Gliding along, my feet a few inches above the grass, the wind in my face as the fairways unfurl below my feet, it is easy to see Golfboards as the next evolution in mankind’s mastery of wheels; the same instincts to overcome inertia that brought us bicycles, rollerblades, scooters, skateboards, and more recent inventions such as Segways, Hoverboards and Onewheels are clearly manifest in Golfboards as well. They might not offer quite the same thrill as storming down a snowy mountainside or catching a giant wave, but they are definitely more fun than your standard golf cart.

Yet, there are obvious downsides as well. The attendant’s warning notwithstanding, my knuckles are in fact battered and sore by the time we make the turn, and even though I rearrange all my clubs into the front slots of my bag, they still rap my knuckles every time I hit a bump. Speaking of which, the board’s shock absorber system leaves something to be desired, as the ride is so bumpy that near the end I start to feel as if I’ve had my insides rattled. Then there is the unforgivable fact of its missing a cup holder for my beer.

But these are mere design flaws that might easily be fixed in the next generation of Golfboards. (A knuckle shield is a must!) My larger problem with Golfboards is what they do to the game itself. When walking or riding a traditional cart, the moments in between shots are a time to plan your next shot, or to chat about your last shot, or to simply find your zen out there among the trees and the birds and the spaciousness of the course. Instead, my focus is on staying upright.

Down the stretch, I start to fade. The muscles in my core have endured a pretty serious workout, and it’s becoming increasingly difficult to muster the strength for my golf swing. It is no coincidence that my game starts to unravel, and I am on the way to one of my worst rounds in recent memory.

Walking off the 18th green, our foursome agrees that the Golfboards were fun — definitely worth trying — but that we probably wouldn’t ride them again. Call me a purist, but as someone lacking Laird Hamilton’s physical gifts, I’m happy to stick to just one sport at a time.

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Equipment

Titleist AVX golf balls passed the test, are now available across the United States

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Titleist’s AVX golf balls first came to retail as an experiment in three markets — Arizona, California and Florida — from October 2017 to January 2018. AVX (which stands for “Alternative to the V and X”) are three-piece golf balls made with urethane covers, and they’re made with a softer feel for more distance than the Pro V1 and Pro V1x golf balls.

After proving their worth to consumers, Titleist’s AVX golf balls are now available across the U.S. as of April 23, and they will sell for 47.99 per dozen (the same as Pro V1 and Pro V1x golf balls) in both white and optic yellow.

According to Michael Mahoney, the Vice President of Golf Ball Marketing for Titleist, the AVX is a member of the Pro V1 family. Here’s a basic understanding of the lineup:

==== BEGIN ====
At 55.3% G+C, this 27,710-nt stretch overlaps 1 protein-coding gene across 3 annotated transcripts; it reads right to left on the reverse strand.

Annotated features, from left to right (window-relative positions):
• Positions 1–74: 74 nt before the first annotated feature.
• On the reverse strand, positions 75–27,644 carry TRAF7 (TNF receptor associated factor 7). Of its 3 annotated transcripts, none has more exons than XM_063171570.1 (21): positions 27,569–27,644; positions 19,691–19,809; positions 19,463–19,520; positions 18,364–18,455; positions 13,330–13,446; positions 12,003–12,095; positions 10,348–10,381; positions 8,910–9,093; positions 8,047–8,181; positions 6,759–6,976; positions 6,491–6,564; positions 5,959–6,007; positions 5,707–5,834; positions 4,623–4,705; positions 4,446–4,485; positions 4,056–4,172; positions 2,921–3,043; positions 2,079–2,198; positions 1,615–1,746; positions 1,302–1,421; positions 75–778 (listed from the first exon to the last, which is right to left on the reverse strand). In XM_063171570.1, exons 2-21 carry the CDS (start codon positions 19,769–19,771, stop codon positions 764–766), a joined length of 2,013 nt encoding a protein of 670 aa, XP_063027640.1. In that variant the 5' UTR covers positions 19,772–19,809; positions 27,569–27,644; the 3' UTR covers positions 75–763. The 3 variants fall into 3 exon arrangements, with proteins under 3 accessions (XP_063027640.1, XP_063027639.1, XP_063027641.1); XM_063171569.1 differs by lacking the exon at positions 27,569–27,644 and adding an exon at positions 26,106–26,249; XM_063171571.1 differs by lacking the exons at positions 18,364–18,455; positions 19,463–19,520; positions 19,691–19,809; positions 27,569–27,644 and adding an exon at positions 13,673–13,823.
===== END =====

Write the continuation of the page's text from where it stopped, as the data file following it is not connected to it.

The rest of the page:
• AVX: Softest, lowest trajectory, lowest spinning, less greenside spin and longest
  • Pro V1x: Firmer than the Pro V1, highest spinning and highest trajectory
  • Pro V1: Sits between the V1x and the AVX in terms of feel, spin and trajectory, and will appeal to most golfers

Different from the Pro V1 or Pro V1x, the AVX golf balls have a new GRN41 thermoset cast urethane cover to help the golf balls achieve the softer feel. Also, they have high speed, low compression cores, a new high-flex casing layer, and a new dimple design/pattern.

For in-depth tech info on the new AVX golf balls, how they performed in the test markets, and who should play the AVX golf balls, listen to our podcast below with Michael Mahoney, or click here to listen on iTunes.

See what GolfWRX Members are saying about the AVX golf balls

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Andrew Landry’s Winning WITB: 2018 Valero Texas Open

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Driver: Ping G30 (9 degrees at 8.8 degrees)
Shaft: Aldila Tour Blue ATX65 TX
Length: 45.25 inches, tipped at 1 inch
Swing Weight: D3

3 Wood: Ping G (14.5 degrees at 15.15 degrees)
Shaft: Project X HZRDUS Yellow 75
Length: 43 inches, tipped 1 inch
Swing Weight: D2

5 Wood: Ping G (17.5 degrees at 17.75 degrees)
Shaft: Project X HZRDUS Yellow 85
Length: 42 inches
Swing Weight: D2

Irons: Ping iBlade (3-PW)
Shafts: Nippon N.S. Pro Modus3 105X
Swing Weight: D2

Wedges: Titleist Vokey SM7 (52-12F and 60-10S)
Shafts: True Temper Dynamic Gold S400 Tour Issue

Putter: Ping PLD ZB-S
Grip: Ping Pistol
Length, loft, lie: 33 inches, 3 degrees, 3 degrees flat

Golf Ball: Titleist Pro V1x

Grips: Lamkin Crossline Full Cord

WITB Notes: Landry tweaked his iron lofts before the Valero; 1 degree weak in his 4 and 5 iron, and 0.5 degrees weak in his 6-PW.

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Discussion: See what GolfWRX members are saying about Landry’s clubs.